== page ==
Museum visitors like paintings more than sculpture, or anything else. That apparently immutable fact has always challenged curators of sculpture and decorative arts. There have been many strategies for dealing with it, and in its short history, the Getty Center has already recapitulated several of them.
When the Brentwood museum opened in 1997, the paintings were on the upper floor, and everything else was on the ground floor. In the first pavilion, of art prior to 1600, the ground floor rooms were subdivided by media: illuminated manuscripts, renaissance bronzes, maiolica, and glassware. Each room featured a collecting area that had been inaugurated with the purchase of an entire collection in the free-spending 1980s. Despite the arguable logic of that arrangement, the crowds voted with their feet. They preferred the paintings on the top floor. The most important sculptures were kicked upstairs, where they could be seen (or ignored) among the paintings.
In 2002 London dealer Sam Fogg mounted a show of about 50 gothic and renaissance stained glass panels and roundels. The Getty grandly bought the whole show, making stained glass its first new area of collecting since photography. The acquisition prompted a rethinking of the museum's installation. Meanwhile, in 2004 the Getty hired a new curator of sculpture, Antonia Boström, with new ideas. In 2007 she bought the museum's first star piece of medieval sculpture. It was a gilt copper and enamel Christ in Majesty, made in Limoges for the cathedral of Orense, Spain (above left). Created about 1188, that made it nearly three centuries older than the museum's earliest renaissance sculptures.
After two years of slipping deadlines, four reinstalled galleries of pre-1600 sculpture and decorative arts have opened. Orchestrated by Boström, the new rooms both adopt and reject current fashions in museum installation. Yes, there are touchscreens, and yes, the display mixes up media. In other ways, it's back to the future. The new rooms are actually a bit more respectful of chronology and national schools than the former ones (everyone else thinks chronology is so 20th-century). Boström has reclaimed important sculptures that used to be on the upper floor. For that reason, the display is richer and no longer feels like a reserve collection. The Giambologna Female Nude (pictured at top), back from a sojourn among the Titians and Dossis, is one of the first objects you see. She sits at the bottom of two-story well of California sunlight and has never looked better.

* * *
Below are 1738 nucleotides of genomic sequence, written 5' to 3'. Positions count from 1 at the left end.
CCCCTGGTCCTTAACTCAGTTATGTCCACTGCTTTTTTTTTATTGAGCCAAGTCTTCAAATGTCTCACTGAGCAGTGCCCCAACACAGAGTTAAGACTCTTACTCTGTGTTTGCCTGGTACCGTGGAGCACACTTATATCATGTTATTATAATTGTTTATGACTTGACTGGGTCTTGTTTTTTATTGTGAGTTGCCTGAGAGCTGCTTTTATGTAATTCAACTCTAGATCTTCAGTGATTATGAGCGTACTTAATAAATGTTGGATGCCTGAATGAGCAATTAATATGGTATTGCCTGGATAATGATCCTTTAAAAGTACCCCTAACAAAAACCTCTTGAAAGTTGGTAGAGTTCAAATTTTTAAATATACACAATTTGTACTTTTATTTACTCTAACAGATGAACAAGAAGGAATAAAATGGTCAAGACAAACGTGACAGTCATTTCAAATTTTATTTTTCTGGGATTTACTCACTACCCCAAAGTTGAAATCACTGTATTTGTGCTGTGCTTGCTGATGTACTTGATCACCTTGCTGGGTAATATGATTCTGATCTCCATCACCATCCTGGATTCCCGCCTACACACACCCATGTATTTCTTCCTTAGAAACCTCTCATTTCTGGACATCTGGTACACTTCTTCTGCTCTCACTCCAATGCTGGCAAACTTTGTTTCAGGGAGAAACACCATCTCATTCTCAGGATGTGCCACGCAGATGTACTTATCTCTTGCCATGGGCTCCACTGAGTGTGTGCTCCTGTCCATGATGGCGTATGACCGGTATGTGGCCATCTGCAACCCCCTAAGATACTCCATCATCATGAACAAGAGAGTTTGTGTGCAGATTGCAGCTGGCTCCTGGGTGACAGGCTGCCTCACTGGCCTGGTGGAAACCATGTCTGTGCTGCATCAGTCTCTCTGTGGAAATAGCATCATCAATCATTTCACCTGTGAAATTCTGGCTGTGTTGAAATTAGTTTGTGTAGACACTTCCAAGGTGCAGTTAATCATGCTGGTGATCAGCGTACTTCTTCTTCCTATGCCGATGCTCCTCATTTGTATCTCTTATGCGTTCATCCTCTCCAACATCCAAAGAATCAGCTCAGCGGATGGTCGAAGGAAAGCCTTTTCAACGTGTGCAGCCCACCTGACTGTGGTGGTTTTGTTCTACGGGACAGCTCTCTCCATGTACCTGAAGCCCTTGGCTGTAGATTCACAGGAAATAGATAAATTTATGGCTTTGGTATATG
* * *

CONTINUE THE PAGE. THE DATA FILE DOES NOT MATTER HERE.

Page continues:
The Giambologna introduces the one "new" room, of classicizing art of the Italian and French renaissance. Richard Meier designed this curvy, light-filled space as an "art information room." Is there anywhere else in the U.S. where you can see renaissance sculptures in close-to-broad daylight?
The Getty Center timeline now begins with the room of "Sacred Art, 1150-1600," housing the Limoges Christ in Majesty and most of the stained glass (above). This room is said to evoke "a late-medieval cathedral treasury," a somewhat alarming statement that may suggest Thierry Despont Does the Cloisters. Well not really. The stained glass is displayed in tastefully futuristic frosted glass monoliths. The old glass is free of museum glazing and is backlighted perfectly. In all, it's respectful to the medieval objects and to Meier's building.
Another room is built around the Augsberg curiosity cabinet (above), now displayed on an equally curious octagonal table. It's among a constellation of the beautiful and bizarre, roughly representing the ethos of Emperor Rudolf II.
The smallest room, of glass vessels from 1400 to 1700, is the least changed from its former incarnation. It's now more open, and the vitrines are more densely packed, arranged by themes.
Instead of putting the sculptures in the painting galleries, the new regime brings paintings to the sculpture rooms. Inevitably, the Getty wants to tell the best story of European painting it can on its upper floor. That means the ground floor paintings are at best fascinating misfits. The most compellng is Hans Hoffmann's Hare in the Forest (c. 1585). An elaboration of Dürer's Hare, it was owned by Emperor Rudolf. There's nothing much like in any other American museum. Previously it was shown in the Dutch baroque rooms, next to tabletop still lifes of the 1620s it loosely prefigured. It was an outlier there. Here it's a perfect fit.